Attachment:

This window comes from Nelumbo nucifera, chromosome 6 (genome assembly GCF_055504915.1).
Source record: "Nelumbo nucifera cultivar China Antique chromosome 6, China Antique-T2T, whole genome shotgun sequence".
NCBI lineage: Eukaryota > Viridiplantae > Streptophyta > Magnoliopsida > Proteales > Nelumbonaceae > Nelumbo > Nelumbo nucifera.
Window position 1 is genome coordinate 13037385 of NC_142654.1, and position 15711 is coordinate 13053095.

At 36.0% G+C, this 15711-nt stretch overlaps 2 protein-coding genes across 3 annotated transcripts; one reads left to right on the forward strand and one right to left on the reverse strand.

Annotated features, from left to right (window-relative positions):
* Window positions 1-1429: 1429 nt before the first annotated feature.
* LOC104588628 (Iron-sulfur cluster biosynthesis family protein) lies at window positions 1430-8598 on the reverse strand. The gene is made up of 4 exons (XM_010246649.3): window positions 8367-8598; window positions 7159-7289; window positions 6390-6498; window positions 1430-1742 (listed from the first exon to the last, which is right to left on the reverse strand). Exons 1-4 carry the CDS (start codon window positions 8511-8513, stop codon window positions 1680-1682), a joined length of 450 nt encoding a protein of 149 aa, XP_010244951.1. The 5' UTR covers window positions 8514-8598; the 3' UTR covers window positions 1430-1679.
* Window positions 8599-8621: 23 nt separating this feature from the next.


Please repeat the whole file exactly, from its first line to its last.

This window comes from Nelumbo nucifera, chromosome 6 (genome assembly GCF_055504915.1).
Source record: "Nelumbo nucifera cultivar China Antique chromosome 6, China Antique-T2T, whole genome shotgun sequence".
NCBI lineage: Eukaryota > Viridiplantae > Streptophyta > Magnoliopsida > Proteales > Nelumbonaceae > Nelumbo > Nelumbo nucifera.
Window position 1 is genome coordinate 13037385 of NC_142654.1, and position 15711 is coordinate 13053095.

At 36.0% G+C, this 15711-nt stretch overlaps 2 protein-coding genes across 3 annotated transcripts; one reads left to right on the forward strand and one right to left on the reverse strand.

Annotated features, from left to right (window-relative positions):
* Window positions 1-1429: 1429 nt before the first annotated feature.
* LOC104588628 (Iron-sulfur cluster biosynthesis family protein) lies at window positions 1430-8598 on the reverse strand. The gene is made up of 4 exons (XM_010246649.3): window positions 8367-8598; window positions 7159-7289; window positions 6390-6498; window positions 1430-1742 (listed from the first exon to the last, which is right to left on the reverse strand). Exons 1-4 carry the CDS (start codon window positions 8511-8513, stop codon window positions 1680-1682), a joined length of 450 nt encoding a protein of 149 aa, XP_010244951.1. The 5' UTR covers window positions 8514-8598; the 3' UTR covers window positions 1430-1679.
* Window positions 8599-8621: 23 nt separating this feature from the next.